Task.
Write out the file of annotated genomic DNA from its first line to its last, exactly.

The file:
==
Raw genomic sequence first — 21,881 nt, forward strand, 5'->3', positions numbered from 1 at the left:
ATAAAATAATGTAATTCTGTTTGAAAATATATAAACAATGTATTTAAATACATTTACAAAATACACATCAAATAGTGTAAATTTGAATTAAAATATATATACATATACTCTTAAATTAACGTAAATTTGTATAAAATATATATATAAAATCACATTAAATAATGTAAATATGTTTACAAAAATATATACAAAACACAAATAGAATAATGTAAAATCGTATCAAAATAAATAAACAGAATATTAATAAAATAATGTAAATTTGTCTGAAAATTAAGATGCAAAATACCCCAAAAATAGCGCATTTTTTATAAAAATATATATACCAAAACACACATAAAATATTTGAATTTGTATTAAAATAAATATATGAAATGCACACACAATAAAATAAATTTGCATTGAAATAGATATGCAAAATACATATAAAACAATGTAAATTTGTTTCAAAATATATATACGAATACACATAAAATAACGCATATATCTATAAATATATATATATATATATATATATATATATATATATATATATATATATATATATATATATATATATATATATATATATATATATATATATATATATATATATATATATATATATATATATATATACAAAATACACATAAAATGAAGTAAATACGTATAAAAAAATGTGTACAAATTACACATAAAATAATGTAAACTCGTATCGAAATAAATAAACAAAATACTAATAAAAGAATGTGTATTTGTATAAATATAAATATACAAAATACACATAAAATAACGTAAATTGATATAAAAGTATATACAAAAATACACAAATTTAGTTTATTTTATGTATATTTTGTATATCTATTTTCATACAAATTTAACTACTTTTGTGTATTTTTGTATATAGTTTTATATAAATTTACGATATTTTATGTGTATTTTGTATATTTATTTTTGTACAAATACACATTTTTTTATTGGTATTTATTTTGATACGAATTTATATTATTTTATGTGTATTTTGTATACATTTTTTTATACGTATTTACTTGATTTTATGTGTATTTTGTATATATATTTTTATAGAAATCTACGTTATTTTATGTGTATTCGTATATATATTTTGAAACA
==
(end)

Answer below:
Raw genomic sequence first — 21,881 nt, forward strand, 5'->3', positions numbered from 1 at the left:
ATAAAATAATGTAATTCTGTTTGAAAATATATAAACAATGTATTTAAATACATTTACAAAATACACATCAAATAGTGTAAATTTGAATTAAAATATATATACATATACTCTTAAATTAACGTAAATTTGTATAAAATATATATATAAAATCACATTAAATAATGTAAATATGTTTACAAAAATATATACAAAACACAAATAGAATAATGTAAAATCGTATCAAAATAAATAAACAGAATATTAATAAAATAATGTAAATTTGTCTGAAAATTAAGATGCAAAATACCCCAAAAATAGCGCATTTTTTATAAAAATATATATACCAAAACACACATAAAATATTTGAATTTGTATTAAAATAAATATATGAAATGCACACACAATAAAATAAATTTGCATTGAAATAGATATGCAAAATACATATAAAACAATGTAAATTTGTTTCAAAATATATATACGAATACACATAAAATAACGCATATATCTATAAATATATATATATATATATATATATATATATATATATATATATATATATATATATATATATATATATATATATATATATATATATATATATATATATATATATATATATATATATATATATATATACAAAATACACATAAAATGAAGTAAATACGTATAAAAAAATGTGTACAAATTACACATAAAATAATGTAAACTCGTATCGAAATAAATAAACAAAATACTAATAAAAGAATGTGTATTTGTATAAATATAAATATACAAAATACACATAAAATAACGTAAATTGATATAAAAGTATATACAAAAATACACAAATTTAGTTTATTTTATGTATATTTTGTATATCTATTTTCATACAAATTTAACTACTTTTGTGTATTTTTGTATATAGTTTTATATAAATTTACGATATTTTATGTGTATTTTGTATATTTATTTTTGTACAAATACACATTTTTTTATTGGTATTTATTTTGATACGAATTTATATTATTTTATGTGTATTTTGTATACATTTTTTTATACGTATTTACTTGATTTTATGTGTATTTTGTATATATATTTTTATAGAAATCTACGTTATTTTATGTGTATTCGTATATATATTTTGAAACA